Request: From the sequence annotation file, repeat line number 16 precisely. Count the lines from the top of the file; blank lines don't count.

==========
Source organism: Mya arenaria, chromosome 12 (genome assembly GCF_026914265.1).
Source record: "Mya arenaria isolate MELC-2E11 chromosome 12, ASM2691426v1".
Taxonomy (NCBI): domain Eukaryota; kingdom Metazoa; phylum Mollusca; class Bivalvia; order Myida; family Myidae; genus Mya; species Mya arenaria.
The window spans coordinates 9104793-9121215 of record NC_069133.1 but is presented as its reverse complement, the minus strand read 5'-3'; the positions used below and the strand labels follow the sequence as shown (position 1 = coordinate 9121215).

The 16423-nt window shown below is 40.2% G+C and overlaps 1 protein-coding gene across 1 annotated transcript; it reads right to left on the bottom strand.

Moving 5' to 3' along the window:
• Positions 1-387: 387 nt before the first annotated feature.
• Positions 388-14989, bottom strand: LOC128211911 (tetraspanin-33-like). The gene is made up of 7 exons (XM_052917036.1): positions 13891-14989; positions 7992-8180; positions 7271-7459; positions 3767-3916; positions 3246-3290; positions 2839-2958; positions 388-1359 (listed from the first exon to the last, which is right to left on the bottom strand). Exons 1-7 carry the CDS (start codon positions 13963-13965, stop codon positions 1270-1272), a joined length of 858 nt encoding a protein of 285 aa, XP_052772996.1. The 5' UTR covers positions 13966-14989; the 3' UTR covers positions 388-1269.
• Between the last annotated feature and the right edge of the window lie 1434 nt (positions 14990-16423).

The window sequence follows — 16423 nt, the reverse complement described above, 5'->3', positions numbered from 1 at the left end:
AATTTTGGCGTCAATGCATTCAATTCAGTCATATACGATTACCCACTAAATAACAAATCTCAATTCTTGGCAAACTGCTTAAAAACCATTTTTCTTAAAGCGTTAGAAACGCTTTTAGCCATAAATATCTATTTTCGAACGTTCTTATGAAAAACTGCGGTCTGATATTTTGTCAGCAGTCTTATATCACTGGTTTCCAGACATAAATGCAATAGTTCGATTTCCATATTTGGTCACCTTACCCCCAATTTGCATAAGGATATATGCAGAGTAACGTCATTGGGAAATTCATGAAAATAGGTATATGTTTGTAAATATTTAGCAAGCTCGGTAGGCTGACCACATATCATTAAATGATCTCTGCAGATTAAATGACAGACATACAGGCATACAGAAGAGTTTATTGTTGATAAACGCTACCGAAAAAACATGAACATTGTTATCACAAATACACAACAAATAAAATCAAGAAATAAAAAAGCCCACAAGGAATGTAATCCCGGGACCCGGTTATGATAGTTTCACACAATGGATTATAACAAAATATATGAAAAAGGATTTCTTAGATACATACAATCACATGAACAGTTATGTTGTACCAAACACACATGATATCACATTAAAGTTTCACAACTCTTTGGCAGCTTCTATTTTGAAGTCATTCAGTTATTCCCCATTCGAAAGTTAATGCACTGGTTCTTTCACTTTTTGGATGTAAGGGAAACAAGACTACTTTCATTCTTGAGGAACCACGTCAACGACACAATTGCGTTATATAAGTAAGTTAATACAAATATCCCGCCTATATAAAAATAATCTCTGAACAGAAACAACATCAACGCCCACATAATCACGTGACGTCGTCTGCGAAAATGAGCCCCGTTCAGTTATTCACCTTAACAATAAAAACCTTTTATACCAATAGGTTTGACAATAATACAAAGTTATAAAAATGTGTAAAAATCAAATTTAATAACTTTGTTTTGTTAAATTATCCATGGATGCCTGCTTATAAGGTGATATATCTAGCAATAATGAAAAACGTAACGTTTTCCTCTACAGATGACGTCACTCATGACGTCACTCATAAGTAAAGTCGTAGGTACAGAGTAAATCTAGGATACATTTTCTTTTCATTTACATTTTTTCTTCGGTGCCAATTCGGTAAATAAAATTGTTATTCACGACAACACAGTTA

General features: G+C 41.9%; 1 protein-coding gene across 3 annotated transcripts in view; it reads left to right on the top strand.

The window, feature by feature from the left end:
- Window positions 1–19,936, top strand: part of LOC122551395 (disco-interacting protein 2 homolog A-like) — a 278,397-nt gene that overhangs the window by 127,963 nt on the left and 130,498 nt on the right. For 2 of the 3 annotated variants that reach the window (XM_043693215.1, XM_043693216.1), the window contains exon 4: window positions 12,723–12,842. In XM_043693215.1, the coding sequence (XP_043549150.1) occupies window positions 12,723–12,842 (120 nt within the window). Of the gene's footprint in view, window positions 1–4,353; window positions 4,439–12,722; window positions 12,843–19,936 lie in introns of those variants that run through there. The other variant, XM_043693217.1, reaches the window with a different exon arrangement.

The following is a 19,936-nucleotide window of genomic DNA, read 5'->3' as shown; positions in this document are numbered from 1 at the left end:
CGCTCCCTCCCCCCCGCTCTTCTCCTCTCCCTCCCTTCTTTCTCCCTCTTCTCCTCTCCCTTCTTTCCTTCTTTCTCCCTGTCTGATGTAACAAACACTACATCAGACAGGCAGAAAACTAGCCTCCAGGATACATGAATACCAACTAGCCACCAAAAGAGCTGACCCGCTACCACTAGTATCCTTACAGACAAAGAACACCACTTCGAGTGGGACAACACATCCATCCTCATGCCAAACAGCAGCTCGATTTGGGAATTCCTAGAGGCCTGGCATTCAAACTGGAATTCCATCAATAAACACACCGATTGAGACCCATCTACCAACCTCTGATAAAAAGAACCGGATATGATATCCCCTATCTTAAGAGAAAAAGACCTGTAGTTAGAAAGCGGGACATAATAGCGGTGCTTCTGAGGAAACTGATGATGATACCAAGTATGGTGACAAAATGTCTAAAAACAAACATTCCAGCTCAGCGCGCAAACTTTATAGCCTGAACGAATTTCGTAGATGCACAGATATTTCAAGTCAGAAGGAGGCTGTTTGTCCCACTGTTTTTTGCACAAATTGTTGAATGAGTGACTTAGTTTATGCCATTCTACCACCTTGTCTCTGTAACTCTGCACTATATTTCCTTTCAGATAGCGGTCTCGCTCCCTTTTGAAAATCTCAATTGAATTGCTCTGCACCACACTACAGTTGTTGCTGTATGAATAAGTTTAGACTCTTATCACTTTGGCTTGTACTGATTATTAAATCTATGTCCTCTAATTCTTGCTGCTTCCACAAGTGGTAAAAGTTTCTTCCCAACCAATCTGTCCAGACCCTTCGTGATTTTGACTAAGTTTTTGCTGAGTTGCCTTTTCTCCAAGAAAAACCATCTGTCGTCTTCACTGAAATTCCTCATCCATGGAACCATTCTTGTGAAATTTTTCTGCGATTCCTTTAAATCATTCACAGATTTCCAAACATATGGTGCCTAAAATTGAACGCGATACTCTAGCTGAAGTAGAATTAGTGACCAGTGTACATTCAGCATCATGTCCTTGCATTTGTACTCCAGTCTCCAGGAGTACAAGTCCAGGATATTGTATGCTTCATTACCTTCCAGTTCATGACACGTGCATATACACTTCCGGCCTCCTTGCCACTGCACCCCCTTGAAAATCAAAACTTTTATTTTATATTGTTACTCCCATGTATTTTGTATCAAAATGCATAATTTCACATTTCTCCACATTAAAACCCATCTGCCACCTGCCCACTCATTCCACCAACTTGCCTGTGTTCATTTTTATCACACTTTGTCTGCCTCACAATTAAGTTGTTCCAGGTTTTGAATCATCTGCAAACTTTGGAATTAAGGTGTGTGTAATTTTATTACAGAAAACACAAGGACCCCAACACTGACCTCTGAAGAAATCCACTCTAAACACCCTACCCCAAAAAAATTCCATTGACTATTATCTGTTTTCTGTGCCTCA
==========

CGCTCCCTCCCCCCCGCTCTTCTCCTCTCCCTCCCTTCTTTCTCCCTCTTCTCCTCTCCCTTCTTTCCTTCTTTCTCCCTGTCTGATGTAACAAACACTACATCAGACAGGCAGAAAACTAGCCTCCAGGATACATGAATACCAACTAGCCACCAAAAGAGCTGACCCGCTACCACTAGTATCCTTACAGACAAAGAACACCACTTCGAGTGGGACAACACATCCATCCTCATGCCAAACAGCAGCTCGATTTGGGAATTCCTAGAGGCCTGGCATTCAAACTGGAATTCCATCAATAAACACACCGATTGAGACCCATCTACCAACCTCTGATAAAAAGAACCGGATATGATATCCCCTATCTTAAGAGAAAAAGACCTGTAGTTAGAAAGCGGGACATAATAGCGGTGCTTCTGAGGAAACTGATGATGATACCAAGTATGGTGACAAAATGTCTAAAAACAAACATTCCAGCTCAGCGCGCAAACTTTATAGCCTGAACGAATTTCGTAGATGCACAGATATTTCAAGTCAGAAGGAGGCTGTTTGTCCCACTGTTTTTTGCACAAATTGTTGAATGAGTGACTTAGTTTATGCCATTCTACCACCTTGTCTCTGTAACTCTGCACTATATTTCCTTTCAGATAGCGGTCTCGCTCCCTTTTGAAAATCTCAATTGAATTGCTCTGCACCACACTACAGTTGTTGCTGTATGAATAAGTTTAGACTCTTATCACTTTGGCTTGTACTGATTATTAAATCTATGTCCTCTAATTCTTGCTGCTTCCACAAGTGGTAAAAGTTTCTTCCCAACCAATCTGTCCAGACCCTTCGTGATTTTGACTAAGTTTTTGCTGAGTTGCCTTTTCTCCAAGAAAAACCATCTGTCGTCTTCACTGAAATTCCTCATCCATGGAACCATTCTTGTGAAATTTTTCTGCGATTCCTTTAAATCATTCACAGATTTCCAAACATATGGTGCCTAAAATTGAACGCGATACTCTAGCTGAAGTAGAATTAGTGACCAGTGTACATTCAGCATCATGTCCTTGCATTTGTACTCCAGTCTCCAGGAGTACAAGTCCAGGATATTGTATGCTTCATTACCTTCCAGTTCATGACACGTGCATATACACTTCCGGCCTCCTTGCCACTGCACCCCCTTGAAAATCAAAACTTTTATTTTATATTGTTACTCCCATGTATTTTGTATCAAAATGCATAATTTCACATTTCTCCACATTAAAACCCATCTGCCACCTGCCCACTCATTCCACCAACTTGCCTGTGTTCATTTTTATCACACTTTGTCTGCCTCACAATTAAGTTGTTCCAGGTTTTGAATCATCTGCAAACTTTGGAATTAAGGTGTGTGTAATTTTATTACAGAAAACACAAGGACCCCAACACTGACCTCTGAAGAAATCCACTCTAAACACCCTACCCCAAAAAAATTCCATTGACTATTATCTGTTTTCTGTGCCTCA